WHITE, S.D. (AP) _ Lloyd Bentsen, visiting the farm community where his grandfather first settled in America, renewed his counterattack Tuesday against what he called Republican ''lies and distortions'' about Democratic presidential nominee Michael Dukakis.

''They say Governor Dukakis opposes the Stealth bomber. And I'm here to tell you that's a lie, and they know it,'' Bentsen said.

''They say Governor Dukakis opposed deployment of the Pershing II missile. And that's a lie, and they know it,'' he said.

The Democrats and Republicans plan to spend the same amount on defense - but the Democrats would ''spend those dollars smarter,'' he said, for ''planes that fly, guns that work, ammunition and spare parts.''

''I think the American people want better than lies and distortions in this campaign,'' he said, challenging Bush to drop his ads attacking Dukakis' defense positions.

The Texas senator, who usually campaigns in states with the most electoral votes, was in a state with the fewest - three. He spoke in a school auditorium to a crowd that was about double the White, S.D., population of 474, and was greeted like a team at a homecoming, with a band, pompon girls and loud cheering.

Shops around town had greetings in the windows, and one street was renamed Bentsen Blvd. for the day.

The senator dropped by the Palace Cafe and Hotel to visit with some elderly women from the town who went to school with Bentsen's 94-year-old father, Lloyd Sr. They told of still receiving gifts of fruit from the elder Bentsen, who now lives near McAllen, Texas.

Getting his father on the phone after a while, the senator assured him ''they even told some good things about you.'' The phone got handed around the table and they talked of the one-teacher school where Lloyd Sr. made it through the fifth grade.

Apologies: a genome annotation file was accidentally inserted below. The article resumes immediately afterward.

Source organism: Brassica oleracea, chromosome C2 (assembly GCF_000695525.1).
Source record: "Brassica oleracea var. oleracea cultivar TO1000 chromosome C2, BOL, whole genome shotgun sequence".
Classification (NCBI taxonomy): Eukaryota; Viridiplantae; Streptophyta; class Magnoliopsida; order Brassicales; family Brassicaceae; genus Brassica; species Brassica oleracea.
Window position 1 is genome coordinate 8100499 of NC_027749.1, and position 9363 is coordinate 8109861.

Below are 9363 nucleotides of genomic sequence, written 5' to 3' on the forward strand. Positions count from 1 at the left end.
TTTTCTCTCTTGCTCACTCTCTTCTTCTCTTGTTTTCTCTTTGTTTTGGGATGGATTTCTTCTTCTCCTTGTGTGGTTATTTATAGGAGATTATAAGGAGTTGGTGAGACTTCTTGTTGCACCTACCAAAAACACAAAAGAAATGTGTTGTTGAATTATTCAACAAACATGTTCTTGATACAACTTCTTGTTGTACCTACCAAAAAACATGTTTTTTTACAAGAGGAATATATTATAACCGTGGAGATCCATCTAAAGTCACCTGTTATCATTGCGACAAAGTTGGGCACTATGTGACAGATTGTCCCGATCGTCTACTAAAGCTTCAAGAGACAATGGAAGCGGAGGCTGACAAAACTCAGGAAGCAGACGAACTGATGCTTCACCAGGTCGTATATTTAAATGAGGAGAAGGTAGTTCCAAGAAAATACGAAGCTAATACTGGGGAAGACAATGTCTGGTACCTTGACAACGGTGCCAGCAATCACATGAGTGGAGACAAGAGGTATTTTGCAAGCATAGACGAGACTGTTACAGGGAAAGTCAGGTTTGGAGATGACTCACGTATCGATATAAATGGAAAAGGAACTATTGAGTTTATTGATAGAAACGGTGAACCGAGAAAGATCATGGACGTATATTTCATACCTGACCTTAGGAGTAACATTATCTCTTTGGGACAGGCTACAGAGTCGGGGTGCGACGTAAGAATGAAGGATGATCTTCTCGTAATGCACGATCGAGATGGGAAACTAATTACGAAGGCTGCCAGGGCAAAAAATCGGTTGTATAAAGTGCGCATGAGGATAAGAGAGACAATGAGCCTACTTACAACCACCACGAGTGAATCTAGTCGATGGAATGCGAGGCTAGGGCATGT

The luncheonette's special of the day: The Bentsen Burger, which at three bucks included potatoes, vegetable, dessert and coffee.

Bentsen helped dedicate the historical museum for the town, which was surrounded by sheep, cattle and the fields where Bentsen said his grandfather Peter first homesteaded after arriving from Denmark in 1887. The family survived the first winter in a sod hut by burning straw for heat.

Back on the subject of the election, he said the Republicans' campaign ''robs the heart of democracy. It deprives you of the opportunity to judge the issues and the candidates.''

As the Democrats ''spent critical weeks'' developing solutions to problems such as health care, education, and housing, ''all the while our opponents campaigned with a total disregard for the truth,'' he said. It was the first time Bentsen has offered a reason why the Democrats failed to quickly counter the Republican attacks.

Bentsen delivered the same message later in the day, after arriving at a West Fargo, N.D., rally on a stagecoach.

Wearing blue jeans, a leather jacket and a Western hat, Bentsen and a local farmer named Jim Haugland drove a team of four Clydesdales into a livestock show area while more than 700 supporters hollered their approval.

Bentsen's visit Tuesday to the Dakotas and Montana was the second trip to the region by the Democratic ticket since he and Michael Dukakis stopped in Minot, N.D., immediately after the Democratic convention in July. Dukakis had a rally in Fargo earlier this month.

Bentsen told reporters on his campaign jet that while there were only 10 electoral votes between the three states, ''it might make the difference.''

''Nobody has paid any attention to these states,'' he said.

Sen. Tom Daschle, Minnesota Senate candidate Hubert Humphrey III, North Dakota Gov. George Sinner, and Sen. Max Baucus, D-Mont., joined Bentsen on stage at the school, which had an enormous American flag as a backdrop.